Analyzing player feedback is what allowed the team to change direction when needed and focus their energy on building things that players care about, like building bases. Brennecke says he meets with community manager Aarik Dorobiala and quality assurance manager Adam Taylor for an hour each week to review all social media comments. “We pour through it all and see what bubbles up to the top,” he says. Often, feedback leads to bug fixes and problem solving, but it can also lead to new features and game systems.” The super powerful thing about Grounded is that everyone can be a designer,” he says. “Anyone can participate in this discussion and contribute interesting ideas.”
The development teams’ openness to collaborating with players seems to have had a ripple effect, leading to a more positive and patient community. The downside of the early access model is that iteration can actually take longer, as anything added to the game requires a certain level of polish to ship to players in an update. Even still, new features don’t always work as expected right away. It takes a certain level of understanding and mutual respect between the developers and the community to make an Early Access project successful. “It’s sometimes difficult as a developer,” says Brennecke. “As a director, I want to be like, ‘I know you want to tweak this, but sometimes it’s nice to ship something in alpha quality. Let’s get the feedback before we do our final polish. think a lot of our fans have figured out the weird stuff or bugs that pop up because it’s not a complete game yet.”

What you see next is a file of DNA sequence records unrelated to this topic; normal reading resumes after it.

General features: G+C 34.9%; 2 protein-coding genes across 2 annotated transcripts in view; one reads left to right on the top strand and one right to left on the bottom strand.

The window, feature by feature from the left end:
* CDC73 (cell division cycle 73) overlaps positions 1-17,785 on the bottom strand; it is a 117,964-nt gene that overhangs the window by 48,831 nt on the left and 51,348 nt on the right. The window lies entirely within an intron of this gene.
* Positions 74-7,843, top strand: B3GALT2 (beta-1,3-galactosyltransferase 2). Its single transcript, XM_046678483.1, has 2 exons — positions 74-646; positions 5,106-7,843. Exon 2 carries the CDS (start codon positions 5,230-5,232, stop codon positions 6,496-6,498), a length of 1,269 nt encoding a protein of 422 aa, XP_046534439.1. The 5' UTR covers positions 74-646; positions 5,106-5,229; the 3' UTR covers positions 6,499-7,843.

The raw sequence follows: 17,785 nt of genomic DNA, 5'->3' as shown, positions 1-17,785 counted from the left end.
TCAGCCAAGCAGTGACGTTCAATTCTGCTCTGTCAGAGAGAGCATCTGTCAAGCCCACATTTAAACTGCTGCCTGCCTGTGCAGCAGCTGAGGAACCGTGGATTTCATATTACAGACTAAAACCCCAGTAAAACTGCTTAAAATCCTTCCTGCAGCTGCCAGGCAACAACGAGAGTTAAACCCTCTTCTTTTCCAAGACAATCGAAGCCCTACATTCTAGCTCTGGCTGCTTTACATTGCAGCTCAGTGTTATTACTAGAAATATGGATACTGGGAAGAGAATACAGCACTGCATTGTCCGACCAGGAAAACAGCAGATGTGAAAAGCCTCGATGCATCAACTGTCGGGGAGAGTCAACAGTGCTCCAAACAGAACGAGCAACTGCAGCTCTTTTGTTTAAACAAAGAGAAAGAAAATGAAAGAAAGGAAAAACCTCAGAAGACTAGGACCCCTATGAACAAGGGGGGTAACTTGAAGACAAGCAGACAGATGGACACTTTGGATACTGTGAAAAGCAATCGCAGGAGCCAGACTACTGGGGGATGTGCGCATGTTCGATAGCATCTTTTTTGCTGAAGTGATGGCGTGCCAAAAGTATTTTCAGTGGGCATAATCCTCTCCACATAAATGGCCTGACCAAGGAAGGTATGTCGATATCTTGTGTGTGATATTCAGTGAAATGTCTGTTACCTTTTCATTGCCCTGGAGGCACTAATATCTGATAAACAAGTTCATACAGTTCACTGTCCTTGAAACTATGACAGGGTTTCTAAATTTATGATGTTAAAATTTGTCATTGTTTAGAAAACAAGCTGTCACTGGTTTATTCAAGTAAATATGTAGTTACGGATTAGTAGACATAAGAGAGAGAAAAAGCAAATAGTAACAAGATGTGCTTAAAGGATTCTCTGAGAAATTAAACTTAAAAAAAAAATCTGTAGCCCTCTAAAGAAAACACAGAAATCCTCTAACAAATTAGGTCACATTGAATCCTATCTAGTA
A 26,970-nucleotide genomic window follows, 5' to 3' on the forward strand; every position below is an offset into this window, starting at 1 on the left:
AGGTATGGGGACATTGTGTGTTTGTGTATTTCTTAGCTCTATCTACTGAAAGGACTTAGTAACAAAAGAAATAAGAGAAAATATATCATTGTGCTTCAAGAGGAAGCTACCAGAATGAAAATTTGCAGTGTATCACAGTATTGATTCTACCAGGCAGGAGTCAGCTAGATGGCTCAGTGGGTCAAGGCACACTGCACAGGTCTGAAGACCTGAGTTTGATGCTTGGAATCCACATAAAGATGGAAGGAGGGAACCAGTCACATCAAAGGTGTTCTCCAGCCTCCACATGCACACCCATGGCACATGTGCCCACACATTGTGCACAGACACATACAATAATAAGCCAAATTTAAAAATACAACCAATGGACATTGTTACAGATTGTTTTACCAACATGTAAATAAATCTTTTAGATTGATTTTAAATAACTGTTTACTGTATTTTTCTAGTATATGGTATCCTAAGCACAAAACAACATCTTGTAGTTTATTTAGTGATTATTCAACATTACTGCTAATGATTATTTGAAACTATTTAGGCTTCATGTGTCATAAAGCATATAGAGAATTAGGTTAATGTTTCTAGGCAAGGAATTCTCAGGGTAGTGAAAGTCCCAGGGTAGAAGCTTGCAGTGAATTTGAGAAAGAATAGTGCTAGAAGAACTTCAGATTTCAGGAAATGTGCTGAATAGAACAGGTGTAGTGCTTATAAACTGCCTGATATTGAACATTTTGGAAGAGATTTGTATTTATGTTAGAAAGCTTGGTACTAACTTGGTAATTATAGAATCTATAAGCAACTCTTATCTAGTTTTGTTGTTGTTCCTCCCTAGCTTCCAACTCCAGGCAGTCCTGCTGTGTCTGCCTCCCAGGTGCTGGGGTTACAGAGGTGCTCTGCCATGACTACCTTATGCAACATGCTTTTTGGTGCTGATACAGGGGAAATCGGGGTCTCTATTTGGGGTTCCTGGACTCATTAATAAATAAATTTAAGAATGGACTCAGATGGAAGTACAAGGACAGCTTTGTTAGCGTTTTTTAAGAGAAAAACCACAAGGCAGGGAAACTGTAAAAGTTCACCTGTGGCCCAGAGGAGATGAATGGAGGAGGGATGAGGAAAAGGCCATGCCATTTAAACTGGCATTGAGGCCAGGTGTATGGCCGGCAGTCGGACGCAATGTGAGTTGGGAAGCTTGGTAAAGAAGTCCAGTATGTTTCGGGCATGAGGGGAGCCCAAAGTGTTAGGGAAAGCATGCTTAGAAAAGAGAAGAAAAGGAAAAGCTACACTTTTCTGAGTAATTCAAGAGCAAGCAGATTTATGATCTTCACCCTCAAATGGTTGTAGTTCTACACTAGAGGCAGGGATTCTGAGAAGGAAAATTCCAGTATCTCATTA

The launch of 1.0 is fast approaching, and while there is some sense of finality, Grounded is by no means finished. “Our launch is the game we’re proud of,” says Brennecke. “The construction site is completely finished, the story is completely finished, but we still want to make Grounded the best game.” Brennecke says the team is eagerly awaiting feedback on the story and the ending before the team creates the next roadmap for the future. He hopes Grounded has a long future ahead of him. “As long as [CEO of Obsidian Entertainment Feargus Urquhart] let me work on Grounded, I will work on Grounded. Obsidian is known for supporting its games and communities long term, as it did with the Pillars of Eternity series, and now that the studio has been acquired by Microsoft, Brennecke feels his team has even more support. to continue.
“If we show that we’re committed and passionate about continuing to make the game, even after the launch date, the fans and the community appreciate that. They appreciate our dedication to making the best games possible. we believe strongly in Obsidian and we will continue to do so with all of our products, and Xbox will allow us to do so as well.